The Pentagon wants to expand the number of drone flights it makes overseas in order to boost intelligence gathering, according to The Wall Street Journal.
Citing a senior defense official, the paper said additional flights would mean more coverage in areas like Ukraine, Iraq, Syria, the South China Sea, and North Africa. But more than just intelligence gathering, the move would also increase the number of deadly strikes, the Journal said.
To accomplish this, the Army, Special Operations Command, and government contractors would step in to assist the Air Force, which currently handles most U.S. drone flights.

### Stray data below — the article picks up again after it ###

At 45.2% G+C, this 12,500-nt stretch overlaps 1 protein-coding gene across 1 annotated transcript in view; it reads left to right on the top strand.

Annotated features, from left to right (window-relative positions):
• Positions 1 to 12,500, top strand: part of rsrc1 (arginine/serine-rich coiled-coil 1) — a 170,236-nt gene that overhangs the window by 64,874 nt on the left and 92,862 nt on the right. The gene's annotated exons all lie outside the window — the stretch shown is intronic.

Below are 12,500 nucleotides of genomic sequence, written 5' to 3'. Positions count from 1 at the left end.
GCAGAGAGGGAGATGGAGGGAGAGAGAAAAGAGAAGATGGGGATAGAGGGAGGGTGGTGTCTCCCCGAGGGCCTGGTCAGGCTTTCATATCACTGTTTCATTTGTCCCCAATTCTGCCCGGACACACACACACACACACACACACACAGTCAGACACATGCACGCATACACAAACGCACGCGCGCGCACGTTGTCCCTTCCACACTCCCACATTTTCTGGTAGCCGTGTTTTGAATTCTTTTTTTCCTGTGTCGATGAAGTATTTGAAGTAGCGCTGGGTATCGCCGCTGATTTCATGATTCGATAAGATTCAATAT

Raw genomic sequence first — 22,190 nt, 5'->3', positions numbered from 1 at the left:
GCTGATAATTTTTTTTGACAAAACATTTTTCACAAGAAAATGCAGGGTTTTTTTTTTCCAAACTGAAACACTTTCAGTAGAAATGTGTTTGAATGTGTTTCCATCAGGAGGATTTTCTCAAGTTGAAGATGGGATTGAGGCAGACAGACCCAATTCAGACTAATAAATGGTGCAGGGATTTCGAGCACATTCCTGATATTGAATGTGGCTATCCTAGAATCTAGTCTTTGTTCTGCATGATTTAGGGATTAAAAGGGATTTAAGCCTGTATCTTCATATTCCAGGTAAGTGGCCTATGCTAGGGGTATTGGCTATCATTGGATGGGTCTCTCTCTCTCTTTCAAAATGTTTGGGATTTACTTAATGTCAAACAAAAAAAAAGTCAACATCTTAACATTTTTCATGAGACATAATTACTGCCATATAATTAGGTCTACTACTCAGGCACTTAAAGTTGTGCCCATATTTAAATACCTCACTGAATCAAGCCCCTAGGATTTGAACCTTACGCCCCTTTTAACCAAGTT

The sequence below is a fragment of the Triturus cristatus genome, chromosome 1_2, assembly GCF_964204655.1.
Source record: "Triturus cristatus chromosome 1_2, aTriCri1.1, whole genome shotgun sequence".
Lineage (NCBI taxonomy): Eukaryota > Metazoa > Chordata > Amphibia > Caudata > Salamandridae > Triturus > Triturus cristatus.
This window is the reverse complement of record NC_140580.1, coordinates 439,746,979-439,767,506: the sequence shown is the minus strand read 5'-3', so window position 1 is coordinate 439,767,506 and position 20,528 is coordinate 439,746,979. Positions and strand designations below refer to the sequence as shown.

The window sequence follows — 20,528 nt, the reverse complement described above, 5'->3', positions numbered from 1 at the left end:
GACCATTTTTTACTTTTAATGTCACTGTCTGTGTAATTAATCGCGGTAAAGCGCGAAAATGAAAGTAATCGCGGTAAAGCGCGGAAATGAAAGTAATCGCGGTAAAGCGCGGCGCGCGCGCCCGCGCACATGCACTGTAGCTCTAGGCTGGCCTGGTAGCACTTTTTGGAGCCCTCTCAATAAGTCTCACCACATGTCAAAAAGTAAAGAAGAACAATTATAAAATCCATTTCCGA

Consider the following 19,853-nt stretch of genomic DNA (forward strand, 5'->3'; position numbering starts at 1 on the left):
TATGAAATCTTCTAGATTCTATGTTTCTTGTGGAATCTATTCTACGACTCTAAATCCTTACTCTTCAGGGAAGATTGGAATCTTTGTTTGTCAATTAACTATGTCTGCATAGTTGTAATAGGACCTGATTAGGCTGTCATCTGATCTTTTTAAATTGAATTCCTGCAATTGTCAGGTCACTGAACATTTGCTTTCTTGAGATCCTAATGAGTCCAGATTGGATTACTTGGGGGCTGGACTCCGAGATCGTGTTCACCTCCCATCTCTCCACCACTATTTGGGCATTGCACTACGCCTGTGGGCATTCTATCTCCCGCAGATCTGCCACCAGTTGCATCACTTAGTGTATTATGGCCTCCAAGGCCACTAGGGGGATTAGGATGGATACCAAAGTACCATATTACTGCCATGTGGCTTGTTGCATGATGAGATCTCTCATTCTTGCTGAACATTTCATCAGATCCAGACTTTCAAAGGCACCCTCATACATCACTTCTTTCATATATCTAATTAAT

In total, the government wants to expand the current number of daily flights from 61 to 90 by 2019, according to the Journal. The Army will likely take on about eight flights and contractors would pick up six by 2017.
Inside the U.S., the Federal Aviation Administration (FAA) is working on rules to allow drones for commercial use. The agency just announced that use of unmanned aircraft—legal and illegal—is on the rise, and they’re often intruding on important missions, like fighting fires. The news come only a month after the first agency-approved drone delivery was completed in southwest Virginia.